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I have a table with more than 1 million rows. When I execute a simple SELECT query it takes about 17 seconds to retrieve the data.

SELECT * FROM MyTable

The execution plan gives the following info:

enter image description here

Furthermore, I have 5 non-clustered indexes and one clustered index.

Any suggestion would be appreciated.

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  • 5
    Nothing will make that query more efficient - it selects every column of every row. A scan of the table is the best it can do.
    – SMor
    Sep 13 at 15:35
  • 5
    And sending the results to the client is probably the most expensive part. Sep 13 at 15:48
  • 3
    Obviously, if only certain columns are needed, selecting those columns would almost always be better than 'select *' Sep 13 at 15:49
  • 1
    Like @SMor said, you can't do much on the query plan for such a simple query. Did you check wait statistics while the query is running? Data pages must be read... You could also look at internal fragmentation (free space in pages, is there a fill factor configured for your clustered index?). If you pages are half empty, SQL Server must go through much more data pages it would need if there was more records packed per page. Sep 13 at 15:56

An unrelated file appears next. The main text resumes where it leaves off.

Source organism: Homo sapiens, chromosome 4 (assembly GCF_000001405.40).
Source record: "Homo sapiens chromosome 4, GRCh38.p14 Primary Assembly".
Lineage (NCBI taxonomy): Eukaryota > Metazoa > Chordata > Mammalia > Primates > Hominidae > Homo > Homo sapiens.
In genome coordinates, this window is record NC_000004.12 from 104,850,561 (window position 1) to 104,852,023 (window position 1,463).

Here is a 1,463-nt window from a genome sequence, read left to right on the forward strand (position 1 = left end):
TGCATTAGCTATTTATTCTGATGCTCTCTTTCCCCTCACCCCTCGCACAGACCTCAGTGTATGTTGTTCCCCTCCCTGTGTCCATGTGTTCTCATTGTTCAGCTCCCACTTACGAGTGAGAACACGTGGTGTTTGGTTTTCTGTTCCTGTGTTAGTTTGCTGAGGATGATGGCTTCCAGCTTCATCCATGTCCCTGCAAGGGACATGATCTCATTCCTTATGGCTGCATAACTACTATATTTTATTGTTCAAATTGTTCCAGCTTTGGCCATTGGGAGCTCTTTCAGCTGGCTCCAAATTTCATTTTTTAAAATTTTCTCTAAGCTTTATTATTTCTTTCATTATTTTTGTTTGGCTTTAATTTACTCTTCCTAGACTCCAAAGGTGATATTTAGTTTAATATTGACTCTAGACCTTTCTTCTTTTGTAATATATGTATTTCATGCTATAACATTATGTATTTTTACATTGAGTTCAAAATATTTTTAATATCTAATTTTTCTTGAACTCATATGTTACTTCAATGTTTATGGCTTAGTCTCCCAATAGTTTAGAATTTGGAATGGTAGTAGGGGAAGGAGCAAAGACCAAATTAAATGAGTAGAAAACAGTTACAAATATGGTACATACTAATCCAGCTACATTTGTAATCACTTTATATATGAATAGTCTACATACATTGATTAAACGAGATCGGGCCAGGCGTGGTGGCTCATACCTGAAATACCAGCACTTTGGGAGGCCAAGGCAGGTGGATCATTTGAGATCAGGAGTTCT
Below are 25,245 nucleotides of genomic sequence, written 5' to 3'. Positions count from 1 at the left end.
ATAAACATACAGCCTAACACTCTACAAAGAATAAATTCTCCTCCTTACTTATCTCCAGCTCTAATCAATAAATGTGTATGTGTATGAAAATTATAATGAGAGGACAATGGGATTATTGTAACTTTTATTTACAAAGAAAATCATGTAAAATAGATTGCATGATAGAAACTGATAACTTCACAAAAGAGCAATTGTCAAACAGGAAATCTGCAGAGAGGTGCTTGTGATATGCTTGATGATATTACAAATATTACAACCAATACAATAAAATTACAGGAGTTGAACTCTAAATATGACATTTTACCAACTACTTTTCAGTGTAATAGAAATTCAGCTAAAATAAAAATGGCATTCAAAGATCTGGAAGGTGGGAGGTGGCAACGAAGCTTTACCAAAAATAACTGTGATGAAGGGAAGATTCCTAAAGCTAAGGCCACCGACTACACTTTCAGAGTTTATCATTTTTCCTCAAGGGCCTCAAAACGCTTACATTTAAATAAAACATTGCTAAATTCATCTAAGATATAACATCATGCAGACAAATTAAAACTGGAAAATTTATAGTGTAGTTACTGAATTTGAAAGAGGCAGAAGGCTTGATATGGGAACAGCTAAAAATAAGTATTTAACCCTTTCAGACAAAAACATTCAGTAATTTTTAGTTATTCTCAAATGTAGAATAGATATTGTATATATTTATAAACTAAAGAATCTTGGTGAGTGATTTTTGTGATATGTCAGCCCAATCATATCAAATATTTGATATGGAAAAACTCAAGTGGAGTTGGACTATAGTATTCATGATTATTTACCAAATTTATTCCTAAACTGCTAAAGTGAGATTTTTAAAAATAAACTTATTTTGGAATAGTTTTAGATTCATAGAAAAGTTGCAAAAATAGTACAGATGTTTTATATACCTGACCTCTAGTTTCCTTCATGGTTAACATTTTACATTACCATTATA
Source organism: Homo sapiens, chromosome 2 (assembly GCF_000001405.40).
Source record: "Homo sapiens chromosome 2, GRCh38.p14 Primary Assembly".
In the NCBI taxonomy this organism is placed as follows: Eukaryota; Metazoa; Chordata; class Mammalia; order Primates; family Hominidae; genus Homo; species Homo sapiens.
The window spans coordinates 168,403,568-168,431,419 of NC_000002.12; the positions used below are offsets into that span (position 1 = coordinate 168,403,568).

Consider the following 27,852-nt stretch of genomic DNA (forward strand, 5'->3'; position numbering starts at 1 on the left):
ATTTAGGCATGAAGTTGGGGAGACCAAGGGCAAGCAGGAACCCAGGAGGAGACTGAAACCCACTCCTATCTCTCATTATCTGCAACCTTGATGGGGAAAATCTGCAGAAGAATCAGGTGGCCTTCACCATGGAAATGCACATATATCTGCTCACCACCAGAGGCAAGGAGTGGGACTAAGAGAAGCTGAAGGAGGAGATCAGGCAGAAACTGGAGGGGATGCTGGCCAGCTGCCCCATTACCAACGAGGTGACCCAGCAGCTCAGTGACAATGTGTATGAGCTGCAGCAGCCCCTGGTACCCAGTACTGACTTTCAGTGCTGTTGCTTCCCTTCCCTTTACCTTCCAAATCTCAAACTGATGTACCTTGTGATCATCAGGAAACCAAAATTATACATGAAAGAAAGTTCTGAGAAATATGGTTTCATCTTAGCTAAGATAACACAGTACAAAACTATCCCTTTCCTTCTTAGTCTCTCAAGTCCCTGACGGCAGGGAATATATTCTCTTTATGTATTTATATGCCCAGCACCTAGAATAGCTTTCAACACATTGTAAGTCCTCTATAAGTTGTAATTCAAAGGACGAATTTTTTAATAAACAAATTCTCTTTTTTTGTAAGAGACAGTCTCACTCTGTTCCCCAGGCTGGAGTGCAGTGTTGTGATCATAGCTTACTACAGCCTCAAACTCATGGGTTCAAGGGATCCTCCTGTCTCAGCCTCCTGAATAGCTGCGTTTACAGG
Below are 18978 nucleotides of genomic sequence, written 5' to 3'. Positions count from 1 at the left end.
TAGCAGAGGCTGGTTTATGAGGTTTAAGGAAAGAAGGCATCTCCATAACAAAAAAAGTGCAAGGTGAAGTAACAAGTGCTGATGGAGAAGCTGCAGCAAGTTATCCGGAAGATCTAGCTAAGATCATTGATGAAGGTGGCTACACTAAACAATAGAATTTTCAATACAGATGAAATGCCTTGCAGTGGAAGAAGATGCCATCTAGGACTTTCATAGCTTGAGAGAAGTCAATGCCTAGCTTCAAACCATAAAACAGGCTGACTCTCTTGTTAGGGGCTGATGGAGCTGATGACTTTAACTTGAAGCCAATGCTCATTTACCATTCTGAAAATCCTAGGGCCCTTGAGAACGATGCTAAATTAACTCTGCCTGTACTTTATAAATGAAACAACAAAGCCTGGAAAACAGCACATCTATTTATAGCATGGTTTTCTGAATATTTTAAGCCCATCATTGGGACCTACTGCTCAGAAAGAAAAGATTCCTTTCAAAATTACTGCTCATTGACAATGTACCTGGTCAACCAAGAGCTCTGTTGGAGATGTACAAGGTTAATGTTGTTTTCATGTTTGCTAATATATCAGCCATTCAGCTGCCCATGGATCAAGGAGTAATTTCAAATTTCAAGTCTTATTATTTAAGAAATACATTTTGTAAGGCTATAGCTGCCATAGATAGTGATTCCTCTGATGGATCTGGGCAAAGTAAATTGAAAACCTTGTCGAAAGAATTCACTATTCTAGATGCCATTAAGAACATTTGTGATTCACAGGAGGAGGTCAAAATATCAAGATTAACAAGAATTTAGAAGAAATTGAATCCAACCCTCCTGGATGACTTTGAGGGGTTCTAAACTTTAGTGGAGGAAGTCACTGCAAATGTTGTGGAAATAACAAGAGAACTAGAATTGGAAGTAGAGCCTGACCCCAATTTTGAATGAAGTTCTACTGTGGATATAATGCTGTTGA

• 2
    Not sure plan cache has any relevance here. Buffer pool might, though. What is the size of the clustered index? What is SQL Server's max server memory? It might take 17 seconds both the first time and subsequent times because the whole table doesn't fit in memory. It also might just be that trying to render 1 million rows in Management Studio for some reason is guaranteed to be slow. What happens if you do DECLARE @c char(1); SELECT @c = CONVERT(char(1), <some column> FROM dbo.MyTable;? This allows SSMS to just run the query without render. Could also play with the "discard results" option. Sep 13 at 16:01
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You can see by using the view ;

SELECT * FROM sys.dm_exec_session_wait_stats WHERE session_id = @@spid

...before and after the execution of your query, that the waits are globally ASYNC_NETWORK_IO due to the fact that the engine must send the rows of the table from the RAM to the client application. The RAM is being accessed in few nanosecond, while the applications will use hundreds of milisecond to captue the data and place in into the object... and when this object has a graphical representation, this time is higher...

SELECT * 
INTO   #WAITS
FROM   sys.dm_exec_session_wait_stats 
WHERE  session_id = @@spid;

SELECT * 
FROM   MyTable;

WITH T AS
(SELECT * 
 FROM   sys.dm_exec_session_wait_stats 
 WHERE  session_id = @@spid)
SELECT T.wait_type, T.wait_time_ms - #WAITS.wait_time_ms AS WAITS_MS
FROM   T 
       JOIN #WAITS 
          ON T.wait_type = #WAITS.wait_type
WHERE  T.wait_time_ms > 0
ORDER  BY WAITS_MS;

--> DROP TABLE #WAITS

To see the cost of the graphical representation of data in SSMS, you can restart this test without viewing the data (Menue : Query / Query Options / Results / Grid / Discard results after execution...)

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